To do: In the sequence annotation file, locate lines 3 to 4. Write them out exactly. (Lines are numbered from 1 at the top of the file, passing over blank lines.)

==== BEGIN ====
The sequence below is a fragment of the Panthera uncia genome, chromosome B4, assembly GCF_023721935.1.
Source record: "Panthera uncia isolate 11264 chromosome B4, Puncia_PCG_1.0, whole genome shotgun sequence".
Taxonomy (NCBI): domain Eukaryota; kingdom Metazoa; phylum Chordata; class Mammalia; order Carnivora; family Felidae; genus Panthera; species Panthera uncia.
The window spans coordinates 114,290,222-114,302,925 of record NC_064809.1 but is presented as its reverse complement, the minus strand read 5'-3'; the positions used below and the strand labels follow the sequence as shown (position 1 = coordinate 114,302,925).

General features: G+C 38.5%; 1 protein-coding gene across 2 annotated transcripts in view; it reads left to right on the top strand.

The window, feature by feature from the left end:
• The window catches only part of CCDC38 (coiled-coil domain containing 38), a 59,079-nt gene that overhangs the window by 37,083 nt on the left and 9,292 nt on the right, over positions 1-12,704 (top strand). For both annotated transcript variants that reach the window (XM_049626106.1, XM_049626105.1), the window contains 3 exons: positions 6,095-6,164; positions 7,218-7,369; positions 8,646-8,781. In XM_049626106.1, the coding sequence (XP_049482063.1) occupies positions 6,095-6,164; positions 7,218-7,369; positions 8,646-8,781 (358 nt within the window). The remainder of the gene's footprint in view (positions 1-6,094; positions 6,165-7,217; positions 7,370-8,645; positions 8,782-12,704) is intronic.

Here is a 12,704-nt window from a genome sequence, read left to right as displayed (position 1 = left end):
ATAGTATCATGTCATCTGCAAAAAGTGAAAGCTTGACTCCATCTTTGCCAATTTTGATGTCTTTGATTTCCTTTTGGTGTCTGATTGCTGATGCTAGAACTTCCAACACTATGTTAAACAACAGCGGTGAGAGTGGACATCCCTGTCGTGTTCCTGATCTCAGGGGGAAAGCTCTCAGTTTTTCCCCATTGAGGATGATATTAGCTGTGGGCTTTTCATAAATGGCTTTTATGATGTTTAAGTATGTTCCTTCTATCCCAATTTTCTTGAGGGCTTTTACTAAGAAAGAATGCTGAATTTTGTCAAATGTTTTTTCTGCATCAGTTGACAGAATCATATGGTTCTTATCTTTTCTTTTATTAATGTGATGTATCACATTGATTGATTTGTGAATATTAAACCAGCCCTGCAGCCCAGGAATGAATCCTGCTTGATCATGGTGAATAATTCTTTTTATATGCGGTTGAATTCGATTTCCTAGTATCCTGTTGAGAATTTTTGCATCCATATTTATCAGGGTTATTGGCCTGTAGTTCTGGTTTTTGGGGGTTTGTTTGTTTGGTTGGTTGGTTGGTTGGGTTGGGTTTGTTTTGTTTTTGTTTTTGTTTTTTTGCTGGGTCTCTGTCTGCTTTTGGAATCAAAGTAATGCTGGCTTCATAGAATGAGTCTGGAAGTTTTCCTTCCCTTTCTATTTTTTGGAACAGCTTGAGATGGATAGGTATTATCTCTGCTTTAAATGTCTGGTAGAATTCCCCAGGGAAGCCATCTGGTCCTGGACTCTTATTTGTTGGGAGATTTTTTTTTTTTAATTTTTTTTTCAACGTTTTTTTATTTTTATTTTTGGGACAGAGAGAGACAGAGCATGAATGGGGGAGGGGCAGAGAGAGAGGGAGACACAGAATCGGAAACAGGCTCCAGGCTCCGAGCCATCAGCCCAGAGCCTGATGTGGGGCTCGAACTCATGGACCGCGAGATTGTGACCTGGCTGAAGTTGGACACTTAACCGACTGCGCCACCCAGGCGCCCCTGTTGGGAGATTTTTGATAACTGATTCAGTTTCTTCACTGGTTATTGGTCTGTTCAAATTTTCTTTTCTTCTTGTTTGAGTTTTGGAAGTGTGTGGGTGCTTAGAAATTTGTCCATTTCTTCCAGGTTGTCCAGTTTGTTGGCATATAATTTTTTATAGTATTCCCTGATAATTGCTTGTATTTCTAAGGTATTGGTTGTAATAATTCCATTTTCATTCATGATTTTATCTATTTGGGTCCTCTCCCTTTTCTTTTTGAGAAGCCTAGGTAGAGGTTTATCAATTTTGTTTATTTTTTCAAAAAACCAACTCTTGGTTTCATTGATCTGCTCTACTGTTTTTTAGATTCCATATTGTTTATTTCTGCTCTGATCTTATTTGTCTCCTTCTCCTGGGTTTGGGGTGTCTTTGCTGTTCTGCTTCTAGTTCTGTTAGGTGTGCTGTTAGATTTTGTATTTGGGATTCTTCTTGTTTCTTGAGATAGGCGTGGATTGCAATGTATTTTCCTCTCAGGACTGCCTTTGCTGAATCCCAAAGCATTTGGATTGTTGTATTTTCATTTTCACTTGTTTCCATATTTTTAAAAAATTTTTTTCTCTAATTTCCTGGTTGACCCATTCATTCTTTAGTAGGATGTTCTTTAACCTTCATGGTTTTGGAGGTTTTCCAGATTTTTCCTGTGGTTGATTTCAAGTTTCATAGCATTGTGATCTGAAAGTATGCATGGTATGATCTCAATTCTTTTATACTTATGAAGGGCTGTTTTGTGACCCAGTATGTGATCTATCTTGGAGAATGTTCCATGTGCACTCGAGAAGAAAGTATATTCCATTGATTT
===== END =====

Taxonomy (NCBI): domain Eukaryota; kingdom Metazoa; phylum Chordata; class Mammalia; order Carnivora; family Felidae; genus Panthera; species Panthera uncia.
The window spans coordinates 114,290,222-114,302,925 of record NC_064809.1 but is presented as its reverse complement, the minus strand read 5'-3'; the positions used below and the strand labels follow the sequence as shown (position 1 = coordinate 114,302,925).